Patsy's People

December 12, 1993|By Douglas Gomery and Bob Allen

It has been 30 years since the accident, one of those tragedies that defines a musical era by silencing a singular voice.

A week before she was to appear in an all-star country music show at the Baltimore Civic Center, Patsy Cline died in an airplane crash in a forest next to the Tennessee River. The date was March 5, 1963. She was 30 years old.

Today, three decades after her death, her legacy endures. Patsy Cline record sales are measured in the millions annually; she is consistently one of MCA's top 10 country music sellers. And this past September, the U.S. Postal Service honored her with a stamp.

Album liner notes and books alike tell us to look to the stage of the Grand Ole Opry for her ghost, but Nashville is far afield of her earliest influences. We need only to look to our west, to Frederick and Washington counties and to small towns nearby in West Virginia and Virginia.

This is Patsy Cline Country.

Ready to sing

Her story begins in Gore, a village just off Route 50 near Winchester, Va., mere feet from the West Virginia border. Here, on Sept. 8, 1932, 16-year-old Hilda Hensley gave birth to Virginia Patterson Hensley, who 30 years later would be known around the world as Patsy Cline.

Life in the Shenandoah Valley proved hard for the growing Hensley family. Her younger sister Sylvia remembers that "we moved 19 times in 16 years [between 1932 and 1948] so our father could make a living as a blacksmith."

The grizzly, 40ish Sam Hensley could not regularly provide for his family a phone, toilet or running water, but a radio seemed almost always present and for a while, a piano. Virginia learned to mimic her favorite singers, from Patsy Montana to Roy Acuff. In church, she learned gospel songs she'd later record.

A rare treat was going to the movies; Virginia imitated singing star Shirley Temple. Later, she developed a serious throat infection, and thereafter sounded not like a Hollywood child star, but a booming, belting Ethel Merman or Kate Smith. "I can't read a note of music and I never took a singing lesson in my life," she told the Washington Star in 1956.

After World War II, the family settled in Winchester, Va., which is most often cited as Patsy Cline's hometown. Seeking work in the Newport News, Va., shipyards, Sam Hensley left his wife, two daughters and son on Kent Street in the "bottoms," the poorest part of town.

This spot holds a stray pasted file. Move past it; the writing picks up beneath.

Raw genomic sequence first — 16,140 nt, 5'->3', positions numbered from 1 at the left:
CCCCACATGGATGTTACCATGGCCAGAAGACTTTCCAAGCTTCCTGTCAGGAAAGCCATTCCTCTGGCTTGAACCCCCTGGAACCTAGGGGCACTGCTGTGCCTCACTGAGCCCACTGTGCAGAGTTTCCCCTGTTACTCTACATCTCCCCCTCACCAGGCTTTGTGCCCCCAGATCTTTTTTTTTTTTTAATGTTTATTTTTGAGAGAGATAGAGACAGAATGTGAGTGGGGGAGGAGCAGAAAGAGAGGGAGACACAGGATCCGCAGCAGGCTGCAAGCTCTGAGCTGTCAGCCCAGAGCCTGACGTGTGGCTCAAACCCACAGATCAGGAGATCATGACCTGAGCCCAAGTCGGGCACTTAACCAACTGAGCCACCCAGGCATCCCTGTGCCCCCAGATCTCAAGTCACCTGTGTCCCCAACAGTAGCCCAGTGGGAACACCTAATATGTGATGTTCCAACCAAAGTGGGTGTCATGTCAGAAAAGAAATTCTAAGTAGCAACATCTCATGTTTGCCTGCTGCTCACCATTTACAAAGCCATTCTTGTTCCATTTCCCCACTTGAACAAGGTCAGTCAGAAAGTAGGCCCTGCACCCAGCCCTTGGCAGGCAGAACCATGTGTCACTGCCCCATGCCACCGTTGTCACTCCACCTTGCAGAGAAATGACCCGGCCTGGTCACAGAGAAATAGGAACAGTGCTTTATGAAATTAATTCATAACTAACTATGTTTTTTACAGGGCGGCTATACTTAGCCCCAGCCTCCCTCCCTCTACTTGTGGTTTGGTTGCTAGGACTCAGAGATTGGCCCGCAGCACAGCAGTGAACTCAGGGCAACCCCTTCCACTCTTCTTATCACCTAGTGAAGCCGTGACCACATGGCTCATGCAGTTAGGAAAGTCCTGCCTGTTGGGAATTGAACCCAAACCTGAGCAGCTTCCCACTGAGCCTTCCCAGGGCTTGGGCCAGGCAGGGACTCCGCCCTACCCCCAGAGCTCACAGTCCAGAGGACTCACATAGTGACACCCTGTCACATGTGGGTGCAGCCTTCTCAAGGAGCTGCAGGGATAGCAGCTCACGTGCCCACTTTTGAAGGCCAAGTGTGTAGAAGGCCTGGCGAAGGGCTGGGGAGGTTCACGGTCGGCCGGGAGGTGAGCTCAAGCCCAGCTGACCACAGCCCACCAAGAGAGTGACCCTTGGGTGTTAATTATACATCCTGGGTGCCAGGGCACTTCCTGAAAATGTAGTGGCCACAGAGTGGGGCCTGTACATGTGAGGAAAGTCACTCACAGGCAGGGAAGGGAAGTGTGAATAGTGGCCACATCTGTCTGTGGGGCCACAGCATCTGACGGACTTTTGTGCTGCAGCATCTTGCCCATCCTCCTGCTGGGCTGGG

The family needed money. And Virginia was ready to sing. At age 14, she talked her way into a job with a band at WINC, a Winchester radio station that broadcast live music (and still operates from 520 N. Pleasant Valley Road). She dropped out of Handley High School in her sophomore year and became a waitress at Gaunt's Drug Store, a teen hangout with a marble soda fountain and a half-dozen wooden booths (still at the corner of South Loudoun Street and Valley Avenue).

Undereducated but standing straight and tall in her white uniform, Virginia Hensley was the ever-purposeful firstborn -- driven, strong-willed. The job paid $35 a week and left her time to free-lance as a hillbilly girl singer.

Very salt of the earth'

Virginia eventually found steady work in music at the Moose Lodge in Brunswick, Md., with Bill Peer and His Melody Boys. Using the middle name of Patterson for inspiration, she became Patsy Hensley before her first show in September 1952. She was 20 years old.

Here in this Frederick County rail hub every Saturday night through 1955, Patsy belted out her renditions of Hank Williams' "Your Cheatin' Heart," Kitty Wells' "It Wasn't God Who Made Honky Tonk Angels," and Bob Wills' "San Antonio Rose" for $50 per performance. She was able to quit at Gaunt's.

"I can see her now, with her boots, and her skirt with the fringes on it, and she always wore her cowboy hat, but it was always hangin' on the back of her hair, y' know?" recalls Erma Merriman, 67, who worked at the Moose Lodge in the 1950s and who remains a Brunswick resident. "And whenever she'd sing and go to hit those high notes, that head went up. She just opened her mouth and it just rolled out. It just come natural with her."

The Moose Lodge is still there, a squat, inconspicuous building on East Potomac Street in this picturesque little town nestled in steep hills that front the Potomac River. A framed, autographed photo of her hangs in a corner of the bar area. Her memory lives on for a handful of members and area residents who shared the bloom of their young adulthood there with her.

"She told us her mother made all her clothes," says Phyllis Thompson, 59, a Brunswick resident who joined the Moose Lodge in 1953. "I got to know Patsy pretty well. We'd always sit at that very first table, up by where the jukebox is now. At intermission, Patsy would always come up and talk to us. Her speech was always very hillbillyish when she talked to you, but when she sang, she didn't sound like that. . . . She wasn't a sophisticated person. Very salt of the earth."

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